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Sub-series D: Minstrel Shows


Scope and Contents

Subseries D of the Amherst College Dramatic Activities Collection consists of 0.5 linear feet of material related to minstrel shows at Amherst College from 1870-1939 (bulk, 1882-1906). The majority of the materials are playbills, programs, and advertisements for minstrel shows put on by Amherst College students but there are also some other materials like tickets, newspaper clippings, and photographs. Many of the shows were performed at Amherst College, but several shows were also performed in the surrounding area in the town of Amherst and the town of Northampton. There is also a small amount of material (newspaper clippings) from minstrel shows staged at Amherst College by the Amherst College Buildings and Grounds Department.


  • Creation: 1826-2012


Conditions Governing Access

There is no restriction on access to Subseries D Minstrel Shows for research use. Particularly fragile items may be restricted for preservation purposes.

Conditions Governing Use

Requests for permission to publish material from Subseries D. Minstrel Shows should be directed to the Archives and Special Collections. It is the responsibility of the researcher to identify and satisfy the holders of all copyrights.

Historical Note

Minstrelsy was an form of popular entertainment that is often considered one of the first distinctly American theatrical forms. Minstrelsy in its most recognizable form largely began in the late 1820s and early 1830s with the performances of Thomas Dartmouth “Daddy” Rice, whose created the wildly successful song-and-dance number “Jump Jim Crow”. By the mid-nineteenth century, minstrel shows almost exclusively referred to shows with white performers in blackface, and relied heavily on racist stereotypes. As minstrelsy developed and rose in popularity, the stereotyped caricatures were crucial role in solidifying pre-existing racist notions and in creating new ones.

Minstrelsy peaked in popularity in the 1840s, and by this time most minstrel shows generally followed a three act format. The first act would often begin singing and dancing meant to crudely parody the street performances of black Americans. The rest of the first act would usually consist of jokes and banter between the “interlocutor” and the “endmen”. The endmen (blackface performers at the end of the semicircle) were often the stock characters “Bones” and “Tambo”. The interlocutor was meant to be intelligent and clever as a sharp contrast to the endmen. The second act of the show was called the olio, and was variety acts that took place in front of the curtains while others prepared for the third section of the show. This section would often include a “stump speech”, where a performer in blackface would deliver a nonsensical speech in dialect on any number of topics. The third act of the show was a skit. These skits served as representions of pre-abolition life or parodied “high culture” like Shakespeare of operas.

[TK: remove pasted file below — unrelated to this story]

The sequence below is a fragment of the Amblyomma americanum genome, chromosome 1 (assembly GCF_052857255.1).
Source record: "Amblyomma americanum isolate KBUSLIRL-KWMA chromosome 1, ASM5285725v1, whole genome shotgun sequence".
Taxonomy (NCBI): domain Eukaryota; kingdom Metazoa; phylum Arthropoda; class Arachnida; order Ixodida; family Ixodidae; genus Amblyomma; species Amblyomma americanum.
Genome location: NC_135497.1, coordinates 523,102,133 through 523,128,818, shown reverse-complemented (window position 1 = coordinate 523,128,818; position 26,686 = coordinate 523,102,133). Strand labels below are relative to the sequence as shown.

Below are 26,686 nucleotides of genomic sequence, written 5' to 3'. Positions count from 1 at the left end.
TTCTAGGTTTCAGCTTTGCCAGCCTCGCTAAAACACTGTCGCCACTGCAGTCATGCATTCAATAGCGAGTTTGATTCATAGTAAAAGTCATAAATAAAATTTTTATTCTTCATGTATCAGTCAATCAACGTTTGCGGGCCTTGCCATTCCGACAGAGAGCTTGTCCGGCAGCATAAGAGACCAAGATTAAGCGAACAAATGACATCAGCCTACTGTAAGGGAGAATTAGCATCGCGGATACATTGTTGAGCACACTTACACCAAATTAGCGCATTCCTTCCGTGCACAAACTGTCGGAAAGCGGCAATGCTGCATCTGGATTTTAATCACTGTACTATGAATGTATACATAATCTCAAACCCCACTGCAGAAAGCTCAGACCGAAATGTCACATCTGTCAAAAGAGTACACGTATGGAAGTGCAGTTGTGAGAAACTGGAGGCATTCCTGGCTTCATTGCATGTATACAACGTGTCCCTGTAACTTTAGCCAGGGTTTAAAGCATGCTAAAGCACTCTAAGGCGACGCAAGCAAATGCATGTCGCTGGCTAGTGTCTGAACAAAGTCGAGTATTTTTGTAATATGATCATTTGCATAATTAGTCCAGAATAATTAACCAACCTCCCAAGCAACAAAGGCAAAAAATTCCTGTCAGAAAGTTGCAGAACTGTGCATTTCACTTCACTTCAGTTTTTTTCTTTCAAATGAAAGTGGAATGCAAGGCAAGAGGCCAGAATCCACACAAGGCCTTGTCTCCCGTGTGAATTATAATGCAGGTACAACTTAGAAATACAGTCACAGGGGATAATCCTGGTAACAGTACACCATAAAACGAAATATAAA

In the postbellum North, minstrel shows often reflected the specific anxieties of white Northerners. The skits often demeaned black Americans by portraying them as unfit to integrate into American society. As a result, a popular stock character in the Postbellum North was an urban, black dandy who was frequently gaudily dressed. Other Northern anxieties were also lampooned in minstrel shows, like women’s rights, issues of class, and the “white slavery” in factories as the North industrialized.

Although blackface minstrelsy was likely one of the most widely successful forms of entertainment in the nineteenth century, during the beginning of the twentieth century its popularity was declining. However, the legacy of still minstrel shows persists throughout popular culture. Features of minstrel shows seeped into other forms of entertainment and the minstrel show was a central precursor to other forms like vaudeville, burlesque, and stand-up comedy.


From the Collection: 48 Linear feet (125 boxes)

Language of Materials



Subseries D. of the Amherst College Dramatic Activities Collection consists of production ephemera from minstrel shows produced by Amherst College students from 1870-1914, as well newspaper clippings from two minstrel shows produced in the 1930’s by the Amherst College Buildings and Grounds Department. The materials are mostly programs, playbills, and advertisements but there are a smaller number of photographs, tickets, and newspaper clippings.


This series is organized by production and then chronologically by production date. Many of the productions were staged by Amherst College fraternities under assumed troupe names. Where possible, folder titles reflect the stage name as well as the actual name of the groups performing.

Repository Details

Part of the Amherst College Archives and Special Collections Repository

Amherst College Archives & Special Collections
Robert Frost Library
61 Quadrangle Drive
Amherst MA 01002-5000
(413) 542-2299